Current selection is a super useful tool, don’t get me wrong. I use that a lot when proofing because often that’s the best way to quickly fire off a copy of the stuff I was just working on. But I don’t think I would think to use it much for any list of things I would compile more than a few times. At about the third point, I’d just be asking myself why I don’t just use a collection—even a throw-away collection I don’t intend to keep beyond the week. Why not? There is no limit on how many you can have.

So to try it, the next time you compile, make your selection by hand the way you have been, then instead of compiling, use Documents ▸ Add to Collection ▸ New Collection.... Easy as that.

This is why I sometimes refer to collections as “saved selections”.


“Easy as that” te he he he he…I am going to have to spend an hour deciphering that but I do thank you :slight_smile: There is still so much to learn.

I have a question now regarding your wording above - what is a whitelist? as in, you refer to whitelist filter

Hey, it’s easy once you know it is there, that doesn’t mean the road getting there the first time will be. :slight_smile: What I’m describing takes a few seconds if you know what to do, I mean to say.

I have a question now regarding your wording above - what is a whitelist? as in, you refer to whitelist filter

This might be jargon, it means a list of things that have been approved to be used for some purpose. A common example is spam filtering in your email. It would be a way of telling your spam filter that anything from this particular email address is fine, and to stop flagging your uncle’s emails because he uses this arcane “stationary” email template that adds a bunch of graphics around the text.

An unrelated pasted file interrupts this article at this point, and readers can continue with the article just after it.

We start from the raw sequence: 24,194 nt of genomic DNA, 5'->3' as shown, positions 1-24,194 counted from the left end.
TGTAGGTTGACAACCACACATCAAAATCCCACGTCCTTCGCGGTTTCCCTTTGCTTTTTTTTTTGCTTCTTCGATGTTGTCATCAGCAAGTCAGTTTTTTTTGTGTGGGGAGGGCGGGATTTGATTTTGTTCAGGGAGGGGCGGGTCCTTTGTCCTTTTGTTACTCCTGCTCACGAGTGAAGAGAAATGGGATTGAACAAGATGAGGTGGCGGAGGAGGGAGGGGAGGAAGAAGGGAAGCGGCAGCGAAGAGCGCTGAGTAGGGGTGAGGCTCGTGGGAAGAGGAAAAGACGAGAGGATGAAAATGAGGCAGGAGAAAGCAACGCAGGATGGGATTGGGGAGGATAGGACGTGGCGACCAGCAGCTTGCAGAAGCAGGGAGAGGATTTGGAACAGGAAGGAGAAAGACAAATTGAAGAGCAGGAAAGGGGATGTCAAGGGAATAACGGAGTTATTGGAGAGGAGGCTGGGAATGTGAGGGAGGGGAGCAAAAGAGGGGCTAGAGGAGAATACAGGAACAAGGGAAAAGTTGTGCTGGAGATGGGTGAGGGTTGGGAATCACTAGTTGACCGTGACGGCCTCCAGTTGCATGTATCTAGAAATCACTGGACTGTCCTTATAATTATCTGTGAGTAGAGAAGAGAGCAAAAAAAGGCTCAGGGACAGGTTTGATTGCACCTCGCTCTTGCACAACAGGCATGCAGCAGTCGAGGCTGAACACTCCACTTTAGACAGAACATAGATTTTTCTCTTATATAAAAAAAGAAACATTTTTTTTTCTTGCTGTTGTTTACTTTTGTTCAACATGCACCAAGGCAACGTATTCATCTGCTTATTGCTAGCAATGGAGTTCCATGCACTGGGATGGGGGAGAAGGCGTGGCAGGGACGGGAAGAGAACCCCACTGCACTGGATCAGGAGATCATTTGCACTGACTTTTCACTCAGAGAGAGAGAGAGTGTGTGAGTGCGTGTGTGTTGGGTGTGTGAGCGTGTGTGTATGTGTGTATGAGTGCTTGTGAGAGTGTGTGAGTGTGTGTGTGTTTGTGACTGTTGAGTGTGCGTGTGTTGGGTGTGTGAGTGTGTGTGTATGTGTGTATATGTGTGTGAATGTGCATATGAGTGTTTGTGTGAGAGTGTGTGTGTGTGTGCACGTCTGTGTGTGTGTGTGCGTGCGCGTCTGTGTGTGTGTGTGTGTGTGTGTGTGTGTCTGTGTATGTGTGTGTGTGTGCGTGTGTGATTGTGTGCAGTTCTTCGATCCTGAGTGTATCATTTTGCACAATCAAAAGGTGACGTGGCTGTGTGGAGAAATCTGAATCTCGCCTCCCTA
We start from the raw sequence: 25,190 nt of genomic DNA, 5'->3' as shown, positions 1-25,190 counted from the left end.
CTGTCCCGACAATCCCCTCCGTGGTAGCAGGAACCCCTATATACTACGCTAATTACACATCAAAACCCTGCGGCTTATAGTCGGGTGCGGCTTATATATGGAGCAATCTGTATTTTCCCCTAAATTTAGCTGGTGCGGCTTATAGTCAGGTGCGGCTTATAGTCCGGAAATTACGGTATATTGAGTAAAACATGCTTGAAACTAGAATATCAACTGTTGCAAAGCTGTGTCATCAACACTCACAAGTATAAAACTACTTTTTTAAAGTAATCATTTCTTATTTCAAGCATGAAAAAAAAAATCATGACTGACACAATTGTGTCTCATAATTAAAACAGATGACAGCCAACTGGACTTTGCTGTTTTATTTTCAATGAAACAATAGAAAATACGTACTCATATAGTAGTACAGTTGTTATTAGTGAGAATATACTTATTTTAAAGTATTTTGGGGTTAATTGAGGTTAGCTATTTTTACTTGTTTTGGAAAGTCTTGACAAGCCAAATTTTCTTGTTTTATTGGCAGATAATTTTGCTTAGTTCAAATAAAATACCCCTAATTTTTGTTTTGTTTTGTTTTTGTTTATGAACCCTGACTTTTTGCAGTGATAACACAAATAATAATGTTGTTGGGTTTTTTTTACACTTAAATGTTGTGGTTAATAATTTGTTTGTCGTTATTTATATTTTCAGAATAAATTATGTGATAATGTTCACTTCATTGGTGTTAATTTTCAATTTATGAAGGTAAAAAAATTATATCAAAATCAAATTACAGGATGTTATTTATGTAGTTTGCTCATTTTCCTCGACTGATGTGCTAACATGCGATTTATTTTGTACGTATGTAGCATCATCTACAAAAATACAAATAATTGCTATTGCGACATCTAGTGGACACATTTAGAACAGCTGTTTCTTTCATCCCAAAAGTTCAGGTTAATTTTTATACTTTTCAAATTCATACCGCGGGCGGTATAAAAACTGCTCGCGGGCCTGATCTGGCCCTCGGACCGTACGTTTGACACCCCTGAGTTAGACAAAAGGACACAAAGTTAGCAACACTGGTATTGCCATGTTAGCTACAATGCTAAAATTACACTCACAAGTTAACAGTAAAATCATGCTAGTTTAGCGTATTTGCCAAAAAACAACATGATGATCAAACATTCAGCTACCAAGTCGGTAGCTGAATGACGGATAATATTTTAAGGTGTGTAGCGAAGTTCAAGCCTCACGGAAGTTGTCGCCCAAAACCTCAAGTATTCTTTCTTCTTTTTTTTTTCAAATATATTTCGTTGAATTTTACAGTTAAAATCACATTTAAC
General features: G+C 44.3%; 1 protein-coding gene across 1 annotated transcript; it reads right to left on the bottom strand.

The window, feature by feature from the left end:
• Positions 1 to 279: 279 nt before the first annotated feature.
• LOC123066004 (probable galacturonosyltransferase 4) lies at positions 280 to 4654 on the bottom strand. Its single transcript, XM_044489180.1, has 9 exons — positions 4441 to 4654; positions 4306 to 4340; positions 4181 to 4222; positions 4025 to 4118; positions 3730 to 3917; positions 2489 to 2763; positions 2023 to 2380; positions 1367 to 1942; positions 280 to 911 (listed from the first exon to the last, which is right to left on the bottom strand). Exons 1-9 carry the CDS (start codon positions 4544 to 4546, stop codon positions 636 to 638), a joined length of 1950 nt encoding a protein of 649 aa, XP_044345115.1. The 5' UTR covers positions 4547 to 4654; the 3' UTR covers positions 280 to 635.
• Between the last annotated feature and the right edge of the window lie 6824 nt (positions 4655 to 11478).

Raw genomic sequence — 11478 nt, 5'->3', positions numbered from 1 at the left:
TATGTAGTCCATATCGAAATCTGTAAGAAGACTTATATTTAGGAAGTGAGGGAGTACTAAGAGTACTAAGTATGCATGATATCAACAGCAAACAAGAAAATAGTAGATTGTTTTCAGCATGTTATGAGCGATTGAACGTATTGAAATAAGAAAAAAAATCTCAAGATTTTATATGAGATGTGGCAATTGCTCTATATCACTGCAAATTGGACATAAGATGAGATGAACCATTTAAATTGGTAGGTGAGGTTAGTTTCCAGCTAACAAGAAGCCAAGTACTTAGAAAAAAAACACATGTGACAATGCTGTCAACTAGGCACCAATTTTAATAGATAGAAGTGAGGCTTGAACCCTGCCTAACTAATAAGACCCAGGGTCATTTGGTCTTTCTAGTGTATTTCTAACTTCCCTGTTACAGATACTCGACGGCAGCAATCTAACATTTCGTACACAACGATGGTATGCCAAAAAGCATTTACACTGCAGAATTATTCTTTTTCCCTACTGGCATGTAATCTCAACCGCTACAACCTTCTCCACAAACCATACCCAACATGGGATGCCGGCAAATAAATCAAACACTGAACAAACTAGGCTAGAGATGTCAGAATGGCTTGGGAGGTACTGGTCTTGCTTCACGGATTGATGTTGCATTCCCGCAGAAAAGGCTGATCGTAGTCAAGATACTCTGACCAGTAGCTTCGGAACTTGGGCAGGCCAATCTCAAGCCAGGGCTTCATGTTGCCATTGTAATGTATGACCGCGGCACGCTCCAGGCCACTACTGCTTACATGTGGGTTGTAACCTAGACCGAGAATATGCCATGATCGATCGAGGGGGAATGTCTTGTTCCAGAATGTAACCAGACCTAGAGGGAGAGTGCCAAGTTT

Applied to compile, it is a way of saying: here is my entire draft folder but I don’t want all of it, I just want these items I have approved. “Current Selection” is a way of making such a list, it is the same thing, but it is a list you have to make yourself each and every time. A Collection is a list you save, and it stays that way forever until you change it.

Something to consider is that they can also be the opposite. The filter tool in the compiler has two modes: one says, use this list to select items from the draft to compile with; the other says compile everything except the items on this list.

Collections are very useful for all kinds of things though, not just compiling. If you are not familiar at all, check out §10.2, Using Collections in the user manual PDF, in the chapter on organisation.

The compile filter that I am referring to is discussed in §23.4.1, Contents Tab, under the subheading Filtering a few pages in. Figure 23.6 has a screenshot of the tool.

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It’s 11.30pm here and I just finished my client’s manuscript. Big days this week in lead up to London Book Fair but I will read this when I can and get back to you. With enormous thanks.

WE love Scrivener, right!? :slight_smile:

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I get it…I would have referred to my uncle’s arcane emails as a ‘green list’ but ‘white’ makes sense i guess since it is the opposite of ‘blacklist!’ me dumb some days. now, in CONTEXT with scrivener compiling it is like an AHA! moment and I think you very much for explaining the filter tool, which i have used but only accidentally hit or miss style

thanking you berry berry much
ps did you see my post on word count? that’s got me entirely baffled but I’m just working around it and entering word counts manually cos i don’t have the headspace to work out why my <$wc100> aint accurate after compile, even though I have “uncounted” comments and footnotes etc the word count when compiling to word still lies!

anyhow i can see another reply there so will go check it out and see if there is any hope

As I said in that thread, the word count options in Scrivener itself don’t have anything to do with the <$wc100> placeholder. The placeholder is going to count whatever is in the output document.